Hapkido- KI Breathing Exercise
By: Prof Dr Rizwan Mustafa Zubairi
Chairman-President cum Founder
Zubairi’s Martial Arts and Sports Federation-International
Pakistan Hapkido Federation
Breathing is a sign of a living or indicating that a human being is alive and within. The breathing in martial arts acts as a core part of training. It has a very major importance to beginners as well as for trained Dan holders. The Hapkido is one of the major Korean martial arts which have deep roots in breathing techniques. In Hapkido dojangs the instructors in Pakistan and around the world define KI-Breathing to the Hapkido beginners that it is the energy rooted in the breath. So we can say that deep breathing exercise is an essential part of Hapkido training. It makes you stronger in body and spirit, and helping to protect not only from attackers but from evil mindedness and act as a channel of energy, focusing the attention. In this way, HAPKIDO serves universal harmony.
There are many ways of performing breathing as explained by Korean Hapkido Grandmasters to there students and regardless of the Hapkido tradition each and every Hapkido art has a number of Breathing techniques. The most widely practiced breathing is identified as “DAN JUN Breathing” This exercises and couple diaphragmatic breathing is an effort to build a strong union between muscle skill and muscle recruitment.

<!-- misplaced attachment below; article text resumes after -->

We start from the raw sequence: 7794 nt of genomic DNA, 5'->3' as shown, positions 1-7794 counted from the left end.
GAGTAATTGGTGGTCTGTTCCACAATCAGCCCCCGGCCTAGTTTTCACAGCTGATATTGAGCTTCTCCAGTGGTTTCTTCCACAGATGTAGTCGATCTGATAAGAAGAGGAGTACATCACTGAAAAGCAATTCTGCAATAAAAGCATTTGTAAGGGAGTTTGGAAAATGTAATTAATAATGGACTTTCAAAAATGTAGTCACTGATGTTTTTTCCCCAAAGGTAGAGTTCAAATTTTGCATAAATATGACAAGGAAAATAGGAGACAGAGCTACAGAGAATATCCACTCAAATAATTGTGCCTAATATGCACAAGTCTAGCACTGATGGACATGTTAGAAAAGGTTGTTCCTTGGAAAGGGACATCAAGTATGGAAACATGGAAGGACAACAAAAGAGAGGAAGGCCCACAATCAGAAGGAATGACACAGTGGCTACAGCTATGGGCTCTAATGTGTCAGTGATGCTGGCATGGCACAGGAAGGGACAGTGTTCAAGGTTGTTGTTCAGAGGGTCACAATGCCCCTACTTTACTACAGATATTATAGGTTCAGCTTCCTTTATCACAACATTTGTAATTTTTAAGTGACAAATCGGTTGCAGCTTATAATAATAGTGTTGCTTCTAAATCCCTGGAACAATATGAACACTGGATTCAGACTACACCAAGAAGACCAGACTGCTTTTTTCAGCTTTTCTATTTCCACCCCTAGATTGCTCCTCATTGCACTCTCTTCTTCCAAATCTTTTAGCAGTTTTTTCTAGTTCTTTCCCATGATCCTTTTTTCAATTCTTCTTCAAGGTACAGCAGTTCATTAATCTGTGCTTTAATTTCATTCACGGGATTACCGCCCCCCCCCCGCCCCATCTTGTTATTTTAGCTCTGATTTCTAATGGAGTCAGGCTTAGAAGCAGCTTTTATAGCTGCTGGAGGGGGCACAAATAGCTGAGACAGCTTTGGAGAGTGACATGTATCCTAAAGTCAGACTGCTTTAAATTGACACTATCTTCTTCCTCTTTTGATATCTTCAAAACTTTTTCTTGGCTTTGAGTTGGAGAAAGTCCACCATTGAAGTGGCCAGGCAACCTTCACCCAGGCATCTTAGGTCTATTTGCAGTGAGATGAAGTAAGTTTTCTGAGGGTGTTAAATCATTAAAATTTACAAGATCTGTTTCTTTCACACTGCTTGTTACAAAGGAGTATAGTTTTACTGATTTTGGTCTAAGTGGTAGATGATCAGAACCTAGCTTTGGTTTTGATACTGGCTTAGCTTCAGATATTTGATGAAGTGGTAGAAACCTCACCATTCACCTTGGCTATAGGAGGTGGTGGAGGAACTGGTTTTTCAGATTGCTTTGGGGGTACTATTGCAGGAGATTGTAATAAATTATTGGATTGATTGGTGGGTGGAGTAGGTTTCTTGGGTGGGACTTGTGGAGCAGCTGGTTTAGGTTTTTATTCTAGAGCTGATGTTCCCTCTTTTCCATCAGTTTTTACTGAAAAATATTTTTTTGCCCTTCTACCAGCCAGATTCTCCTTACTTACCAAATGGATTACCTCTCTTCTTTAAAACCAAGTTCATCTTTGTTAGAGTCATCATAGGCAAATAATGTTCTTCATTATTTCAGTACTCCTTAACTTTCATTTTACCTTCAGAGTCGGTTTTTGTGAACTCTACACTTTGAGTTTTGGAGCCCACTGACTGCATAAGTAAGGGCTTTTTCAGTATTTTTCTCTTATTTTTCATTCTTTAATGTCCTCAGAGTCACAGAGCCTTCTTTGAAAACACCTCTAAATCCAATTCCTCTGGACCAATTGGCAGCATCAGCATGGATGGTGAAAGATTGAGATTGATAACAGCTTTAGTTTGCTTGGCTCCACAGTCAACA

The Dan Jun is believed by Hapkido practitioners to be the center of energy (KI) in the human body. Dan means red or fire and Jun means field, so Dan Jun can be interpreted as meaning the active source of power in the body. As the center of energy, it is the key to human vitality and strength.
As explained by our Hapkido Grandmasters, the Dan Jun is located about three inches below the navel. Through Dan Jun defining exercises, each individual can determine the location of their personal center.
Abdominal breathing is the diaphragmatic kind, where the air is being drawn into the lower lungs by strong use of the abdominal stomach muscles rather than shallowly into the upper lungs as is more normal.
Come in Jhoon Bee (ready) position and start performing Hapkido Dan Jun Ki Breathing.
- Pushing front
- Pushing Inwards (Horizontally – Left and Right)
- Pushing outwards (Horizontally – Left and Right)
- Pushing Upwards
- Pushing Downwards
- Stand in a middle level horse stance. Equal balance is to be on both feet which should feel as if they are gripping the floor. Straighten and align the hips and lower back by pulling the tailbone around and forward while pushing the bottom of the abdomen around and backwards. This also creates tension in the Dan Jun area just below the navel. Align the upper back, head and shoulders. Shoulders are held back in line with the hips while the head is pushed up and the chin pulled backwards. This also aligns the top part of the spine. The arms are held relaxed in the starting position for each exercise.